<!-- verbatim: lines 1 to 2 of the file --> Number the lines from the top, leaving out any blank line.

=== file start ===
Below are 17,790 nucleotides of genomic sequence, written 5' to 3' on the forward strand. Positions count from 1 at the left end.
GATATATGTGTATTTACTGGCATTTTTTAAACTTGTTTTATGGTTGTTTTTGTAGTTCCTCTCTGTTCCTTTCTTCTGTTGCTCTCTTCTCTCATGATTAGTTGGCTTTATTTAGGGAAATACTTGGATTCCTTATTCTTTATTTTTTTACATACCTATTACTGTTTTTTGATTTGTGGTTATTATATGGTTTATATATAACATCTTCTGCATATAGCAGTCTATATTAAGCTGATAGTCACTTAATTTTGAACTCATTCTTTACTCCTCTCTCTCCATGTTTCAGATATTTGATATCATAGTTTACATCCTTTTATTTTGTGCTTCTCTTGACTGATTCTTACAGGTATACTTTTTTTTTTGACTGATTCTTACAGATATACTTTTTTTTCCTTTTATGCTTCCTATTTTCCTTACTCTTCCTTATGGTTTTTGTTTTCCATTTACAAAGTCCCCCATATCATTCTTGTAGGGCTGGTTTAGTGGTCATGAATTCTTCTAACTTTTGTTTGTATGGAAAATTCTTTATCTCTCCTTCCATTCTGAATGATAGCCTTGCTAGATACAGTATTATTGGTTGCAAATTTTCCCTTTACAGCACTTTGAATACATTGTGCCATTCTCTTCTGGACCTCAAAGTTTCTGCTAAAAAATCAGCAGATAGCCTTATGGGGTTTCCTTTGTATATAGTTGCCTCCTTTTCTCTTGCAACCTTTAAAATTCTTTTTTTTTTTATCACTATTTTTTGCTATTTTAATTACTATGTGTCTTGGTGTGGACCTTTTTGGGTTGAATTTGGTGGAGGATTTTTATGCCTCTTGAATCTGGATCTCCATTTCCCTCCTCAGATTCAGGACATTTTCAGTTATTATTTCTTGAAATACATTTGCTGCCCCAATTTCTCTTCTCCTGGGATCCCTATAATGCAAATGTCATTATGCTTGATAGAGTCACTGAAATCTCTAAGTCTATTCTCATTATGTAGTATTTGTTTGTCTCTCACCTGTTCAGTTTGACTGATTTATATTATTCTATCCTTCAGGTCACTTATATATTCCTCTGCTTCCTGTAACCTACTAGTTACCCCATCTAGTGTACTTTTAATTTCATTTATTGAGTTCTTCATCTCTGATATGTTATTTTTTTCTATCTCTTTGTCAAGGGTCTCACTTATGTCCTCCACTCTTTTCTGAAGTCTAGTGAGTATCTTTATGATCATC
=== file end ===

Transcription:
Below are 17,790 nucleotides of genomic sequence, written 5' to 3' on the forward strand. Positions count from 1 at the left end.
GATATATGTGTATTTACTGGCATTTTTTAAACTTGTTTTATGGTTGTTTTTGTAGTTCCTCTCTGTTCCTTTCTTCTGTTGCTCTCTTCTCTCATGATTAGTTGGCTTTATTTAGGGAAATACTTGGATTCCTTATTCTTTATTTTTTTACATACCTATTACTGTTTTTTGATTTGTGGTTATTATATGGTTTATATATAACATCTTCTGCATATAGCAGTCTATATTAAGCTGATAGTCACTTAATTTTGAACTCATTCTTTACTCCTCTCTCTCCATGTTTCAGATATTTGATATCATAGTTTACATCCTTTTATTTTGTGCTTCTCTTGACTGATTCTTACAGGTATACTTTTTTTTTTGACTGATTCTTACAGATATACTTTTTTTTCCTTTTATGCTTCCTATTTTCCTTACTCTTCCTTATGGTTTTTGTTTTCCATTTACAAAGTCCCCCATATCATTCTTGTAGGGCTGGTTTAGTGGTCATGAATTCTTCTAACTTTTGTTTGTATGGAAAATTCTTTATCTCTCCTTCCATTCTGAATGATAGCCTTGCTAGATACAGTATTATTGGTTGCAAATTTTCCCTTTACAGCACTTTGAATACATTGTGCCATTCTCTTCTGGACCTCAAAGTTTCTGCTAAAAAATCAGCAGATAGCCTTATGGGGTTTCCTTTGTATATAGTTGCCTCCTTTTCTCTTGCAACCTTTAAAATTCTTTTTTTTTTTATCACTATTTTTTGCTATTTTAATTACTATGTGTCTTGGTGTGGACCTTTTTGGGTTGAATTTGGTGGAGGATTTTTATGCCTCTTGAATCTGGATCTCCATTTCCCTCCTCAGATTCAGGACATTTTCAGTTATTATTTCTTGAAATACATTTGCTGCCCCAATTTCTCTTCTCCTGGGATCCCTATAATGCAAATGTCATTATGCTTGATAGAGTCACTGAAATCTCTAAGTCTATTCTCATTATGTAGTATTTGTTTGTCTCTCACCTGTTCAGTTTGACTGATTTATATTATTCTATCCTTCAGGTCACTTATATATTCCTCTGCTTCCTGTAACCTACTAGTTACCCCATCTAGTGTACTTTTAATTTCATTTATTGAGTTCTTCATCTCTGATATGTTATTTTTTTCTATCTCTTTGTCAAGGGTCTCACTTATGTCCTCCACTCTTTTCTGAAGTCTAGTGAGTATCTTTATGATCATC